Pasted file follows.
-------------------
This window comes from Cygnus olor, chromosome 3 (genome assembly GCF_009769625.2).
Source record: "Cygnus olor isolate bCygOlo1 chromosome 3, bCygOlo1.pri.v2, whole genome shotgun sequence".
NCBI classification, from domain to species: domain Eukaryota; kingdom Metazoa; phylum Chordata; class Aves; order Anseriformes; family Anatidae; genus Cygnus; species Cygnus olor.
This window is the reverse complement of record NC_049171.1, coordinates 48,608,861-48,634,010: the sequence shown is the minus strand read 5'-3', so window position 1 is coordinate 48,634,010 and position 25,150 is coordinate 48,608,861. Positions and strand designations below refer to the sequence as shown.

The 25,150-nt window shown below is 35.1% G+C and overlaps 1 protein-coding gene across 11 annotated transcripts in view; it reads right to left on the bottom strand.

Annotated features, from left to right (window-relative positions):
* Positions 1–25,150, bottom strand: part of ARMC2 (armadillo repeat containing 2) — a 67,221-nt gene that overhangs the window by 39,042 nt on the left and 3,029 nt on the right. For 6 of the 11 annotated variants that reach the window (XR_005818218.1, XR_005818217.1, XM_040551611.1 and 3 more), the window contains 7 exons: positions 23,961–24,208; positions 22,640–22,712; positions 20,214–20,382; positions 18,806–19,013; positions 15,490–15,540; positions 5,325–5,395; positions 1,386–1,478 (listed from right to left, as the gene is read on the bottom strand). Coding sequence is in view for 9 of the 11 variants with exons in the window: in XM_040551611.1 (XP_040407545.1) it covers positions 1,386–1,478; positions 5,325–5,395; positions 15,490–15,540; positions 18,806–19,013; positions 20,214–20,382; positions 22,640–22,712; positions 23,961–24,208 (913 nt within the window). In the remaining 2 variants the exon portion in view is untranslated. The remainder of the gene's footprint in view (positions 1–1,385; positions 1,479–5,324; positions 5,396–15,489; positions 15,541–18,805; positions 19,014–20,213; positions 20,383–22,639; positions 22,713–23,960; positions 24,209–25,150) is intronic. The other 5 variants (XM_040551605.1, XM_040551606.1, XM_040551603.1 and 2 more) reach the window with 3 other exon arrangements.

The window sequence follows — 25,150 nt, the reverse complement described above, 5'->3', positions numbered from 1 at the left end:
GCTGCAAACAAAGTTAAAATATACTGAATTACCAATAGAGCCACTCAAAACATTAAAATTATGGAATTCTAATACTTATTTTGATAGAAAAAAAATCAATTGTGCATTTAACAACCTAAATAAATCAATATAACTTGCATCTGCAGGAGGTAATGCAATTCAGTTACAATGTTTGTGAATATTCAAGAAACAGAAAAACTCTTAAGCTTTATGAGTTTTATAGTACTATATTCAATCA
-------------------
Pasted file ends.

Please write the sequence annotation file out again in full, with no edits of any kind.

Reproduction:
This window comes from Cygnus olor, chromosome 3 (genome assembly GCF_009769625.2).
Source record: "Cygnus olor isolate bCygOlo1 chromosome 3, bCygOlo1.pri.v2, whole genome shotgun sequence".
NCBI classification, from domain to species: domain Eukaryota; kingdom Metazoa; phylum Chordata; class Aves; order Anseriformes; family Anatidae; genus Cygnus; species Cygnus olor.
This window is the reverse complement of record NC_049171.1, coordinates 48,608,861-48,634,010: the sequence shown is the minus strand read 5'-3', so window position 1 is coordinate 48,634,010 and position 25,150 is coordinate 48,608,861. Positions and strand designations below refer to the sequence as shown.

The 25,150-nt window shown below is 35.1% G+C and overlaps 1 protein-coding gene across 11 annotated transcripts in view; it reads right to left on the bottom strand.

Annotated features, from left to right (window-relative positions):
* Positions 1–25,150, bottom strand: part of ARMC2 (armadillo repeat containing 2) — a 67,221-nt gene that overhangs the window by 39,042 nt on the left and 3,029 nt on the right. For 6 of the 11 annotated variants that reach the window (XR_005818218.1, XR_005818217.1, XM_040551611.1 and 3 more), the window contains 7 exons: positions 23,961–24,208; positions 22,640–22,712; positions 20,214–20,382; positions 18,806–19,013; positions 15,490–15,540; positions 5,325–5,395; positions 1,386–1,478 (listed from right to left, as the gene is read on the bottom strand). Coding sequence is in view for 9 of the 11 variants with exons in the window: in XM_040551611.1 (XP_040407545.1) it covers positions 1,386–1,478; positions 5,325–5,395; positions 15,490–15,540; positions 18,806–19,013; positions 20,214–20,382; positions 22,640–22,712; positions 23,961–24,208 (913 nt within the window). In the remaining 2 variants the exon portion in view is untranslated. The remainder of the gene's footprint in view (positions 1–1,385; positions 1,479–5,324; positions 5,396–15,489; positions 15,541–18,805; positions 19,014–20,213; positions 20,383–22,639; positions 22,713–23,960; positions 24,209–25,150) is intronic. The other 5 variants (XM_040551605.1, XM_040551606.1, XM_040551603.1 and 2 more) reach the window with 3 other exon arrangements.

The window sequence follows — 25,150 nt, the reverse complement described above, 5'->3', positions numbered from 1 at the left end:
GCTGCAAACAAAGTTAAAATATACTGAATTACCAATAGAGCCACTCAAAACATTAAAATTATGGAATTCTAATACTTATTTTGATAGAAAAAAAATCAATTGTGCATTTAACAACCTAAATAAATCAATATAACTTGCATCTGCAGGAGGTAATGCAATTCAGTTACAATGTTTGTGAATATTCAAGAAACAGAAAAACTCTTAAGCTTTATGAGTTTTATAGTACTATATTCAATCA